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Spaghetti in Physics and Math

January 7, 2011

A traditional Italian Christmas Eve dinner is a seafood spectacular. In my own house, we have shrimp cocktail, followed by spaghetti with red clam sauce. Of course, in a scientist's home, spaghetti is not just a food. It's an object for study. In this article, I present one physical phenomenon related to the breaking of dry spaghetti; one mathematics problem that is often posed as a spaghetti problem, although the spaghetti is optional; and one unusual sorting method that uses spaghetti. Spaghetti - It's not just for dinner anymore!

Spaghetti is a model material for fracture studies. It's long, it has a uniform cross-section, and it's brittle. It's not surprising that when you bend a strand of spaghetti beyond a critical bend radius, it breaks. The surprising thing, however, is that it doesn't break into two pieces, but three; and sometimes more. Physics Nobelist, Richard Feynman, noticed this effect. He devoted several hours to some simple experiments, he generated a few off-the-cuff theories, but he didn't hit on the correct explanation.[1-2] His naked eye observations didn't discover the extremely subtle cause. The key, of course, is the critical bend radius. The first fracture, into two pieces, is easily seen as a consequence of the bend radius having been exceeded. The subsequent breaks are also a consequence of excessive bending, since the initial breakage sends a flexural wave down the broken pieces.[3-4] High speed photography revealed this cause. It all goes to prove that theory is fueled by experiment as much as the converse. Yogi Berra is supposed to have said,
"In theory there is no difference between theory and practice. In practice there is,"
although the quotation has been attributed also to Albert Einstein. Solving this spaghetti problem didn't quite command a Nobel Prize, since there was considerable prior art, but it did win a 2006 Ig Nobel Award.[5]

The second spaghetti problem is actually a problem in geometry most easily explicated by spaghetti. It has a long history, since it's been traced back at least to 1854.[6-7] The problem is simply stated:[7]
A spaghetti stick, dropped on the floor, breaks at random into three pieces. What is the probability that the three parts obtained are the sides of a triangle?
The key to the problem is the so-called triangle inequality, which states that the sum of the lengths of any two sides of a triangle must always exceed the length of the third side. A moment's reflection will reveal that this must be true to build any sort of triangle if you envision the third side to be the base. Ref. 7 gives an analytical solution. As usual, my programming skill exceeds my mathematical skill, so I did a Monte Carlo calculation, the source code of which can be found here. The figure shows a histogram of successful triangle builds for 10,000 trials of 10,000 broken spaghetti sticks. It's not surprising that the analytical calculation in Ref. 7 gives a 25% probability.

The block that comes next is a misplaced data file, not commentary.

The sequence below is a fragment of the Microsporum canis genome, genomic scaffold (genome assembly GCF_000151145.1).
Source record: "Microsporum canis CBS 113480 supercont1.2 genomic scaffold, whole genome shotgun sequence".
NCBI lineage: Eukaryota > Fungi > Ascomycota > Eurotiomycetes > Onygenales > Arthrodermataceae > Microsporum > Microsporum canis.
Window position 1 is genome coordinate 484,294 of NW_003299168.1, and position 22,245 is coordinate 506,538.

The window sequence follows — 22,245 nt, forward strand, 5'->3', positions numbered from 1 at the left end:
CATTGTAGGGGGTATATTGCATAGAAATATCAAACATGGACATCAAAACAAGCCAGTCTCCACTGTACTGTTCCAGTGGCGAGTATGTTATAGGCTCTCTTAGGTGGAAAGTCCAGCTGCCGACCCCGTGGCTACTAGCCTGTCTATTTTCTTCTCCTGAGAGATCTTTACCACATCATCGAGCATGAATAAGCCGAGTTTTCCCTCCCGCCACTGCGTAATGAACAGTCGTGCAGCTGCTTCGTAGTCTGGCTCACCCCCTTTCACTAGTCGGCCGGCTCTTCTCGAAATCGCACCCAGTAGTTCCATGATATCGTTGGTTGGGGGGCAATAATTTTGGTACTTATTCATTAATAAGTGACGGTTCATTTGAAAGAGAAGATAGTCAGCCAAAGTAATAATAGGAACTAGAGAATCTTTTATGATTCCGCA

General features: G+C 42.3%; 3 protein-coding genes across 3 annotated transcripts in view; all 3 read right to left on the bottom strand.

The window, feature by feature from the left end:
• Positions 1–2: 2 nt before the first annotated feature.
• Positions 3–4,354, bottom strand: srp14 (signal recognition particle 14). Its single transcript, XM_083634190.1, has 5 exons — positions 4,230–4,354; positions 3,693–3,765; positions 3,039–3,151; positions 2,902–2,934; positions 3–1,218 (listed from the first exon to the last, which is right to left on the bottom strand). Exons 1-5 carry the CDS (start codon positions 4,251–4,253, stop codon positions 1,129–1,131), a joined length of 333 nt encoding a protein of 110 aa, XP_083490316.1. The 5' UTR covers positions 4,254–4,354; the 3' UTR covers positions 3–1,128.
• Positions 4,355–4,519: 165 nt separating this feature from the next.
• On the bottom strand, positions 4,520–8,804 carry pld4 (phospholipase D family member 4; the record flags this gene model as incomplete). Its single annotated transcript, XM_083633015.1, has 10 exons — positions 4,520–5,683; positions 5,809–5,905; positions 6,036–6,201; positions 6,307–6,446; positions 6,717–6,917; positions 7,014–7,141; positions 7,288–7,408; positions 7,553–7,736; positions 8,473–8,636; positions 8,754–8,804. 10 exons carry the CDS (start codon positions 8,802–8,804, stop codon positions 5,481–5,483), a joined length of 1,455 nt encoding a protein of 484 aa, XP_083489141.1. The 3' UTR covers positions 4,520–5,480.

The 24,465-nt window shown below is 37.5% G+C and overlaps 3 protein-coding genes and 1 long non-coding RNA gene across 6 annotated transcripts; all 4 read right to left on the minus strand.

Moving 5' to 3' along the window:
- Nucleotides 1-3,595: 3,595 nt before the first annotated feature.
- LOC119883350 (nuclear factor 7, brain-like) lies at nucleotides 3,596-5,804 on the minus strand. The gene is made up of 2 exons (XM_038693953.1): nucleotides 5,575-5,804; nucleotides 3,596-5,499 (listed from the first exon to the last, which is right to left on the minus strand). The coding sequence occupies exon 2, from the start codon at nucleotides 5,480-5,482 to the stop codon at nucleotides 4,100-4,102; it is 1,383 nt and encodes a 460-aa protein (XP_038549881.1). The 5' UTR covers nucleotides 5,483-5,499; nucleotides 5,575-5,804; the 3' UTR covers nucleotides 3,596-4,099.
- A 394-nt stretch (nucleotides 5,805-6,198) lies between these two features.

Histogram of 10,000 iterations of 10,000 trials for success in building a triangle from a stick broken into three pieces.

Histogram of 10,000 iterations of 10,000 trials for success in building a triangle from a stick broken into three pieces.

Our last spaghetti-inspired piece of technology is the spaghetti sort, an analog sorting technique invented by Alexander Dewdney, who succeeded Martin Gardner and Douglas Hofstadter in writing the recreational mathematics column in Scientific American magazine. Note that I wrote analog sort. This is not a computer sort. It's harder to implement (at least with spaghetti), but it runs in O(N), which is faster than the digital O(Nlog N). The spaghetti sort is done as follows when you're sorting real numbers:
1. Scaling so that a full length of spaghetti represents the highest number MAX, prepare a length of spaghetti (n/MAX) for each number n to be sorted. This is done by breaking the spaghetti strand at the proper length and discarding the unneeded piece.
2. Take all the spaghetti strands loosely in your fist and bring them perpendicularly into contact with a tabletop.
3. Pick the longest strand from the stack, note its value, then the next longest, etc.
4. When the strands have all been removed, the sort is done.
Dewdney presented this as an example of how quantum computing might be able to speed some computations.[8]


  1. Feynman's Interest in Spaghetti
  2. RWD Nickalls, "The Dynamics Of Linear Spaghetti Structures," June 14, 2006 (PDF File)
  3. Basile Audoly and Sébastien Neukirch, "Fragmentation of Rods by Cascading Cracks: Why Spaghetti Does Not Break in Half," Phys. Rev. Lett., vol. 95, no. 9 (25 August 25, 2005), Document 95.095505 (4 pages).
  4. Josh Gladden, Nestor Handzy, Andrew Belmonte and Emmanuel Villermaux, "Dynamic Buckling and Breaking of Thin Rods."
  5. James Riordon, "Physical Review Letter on Breaking Spaghetti Leads to 2006 Ig Nobel Award," American Physical Society Press Release, October 6, 2006.
  6. G.S. Goodman, "The problem of the broken stick reconsidered," Math. Intelligencer, vol. 30, no. 3 (2008), pp. 43-49.
  7. Eugen J. Ionascu and Gabriel Prajitura, "Things to do with a broken stick," arXiv Preprint (September 5, 2010).
  8. A.K. Dewdney, "On the spaghetti computer and other analog gadgets for problem solving", Scientific American, vol. 250, no. 6 (June, 1984). pp. 19-26.

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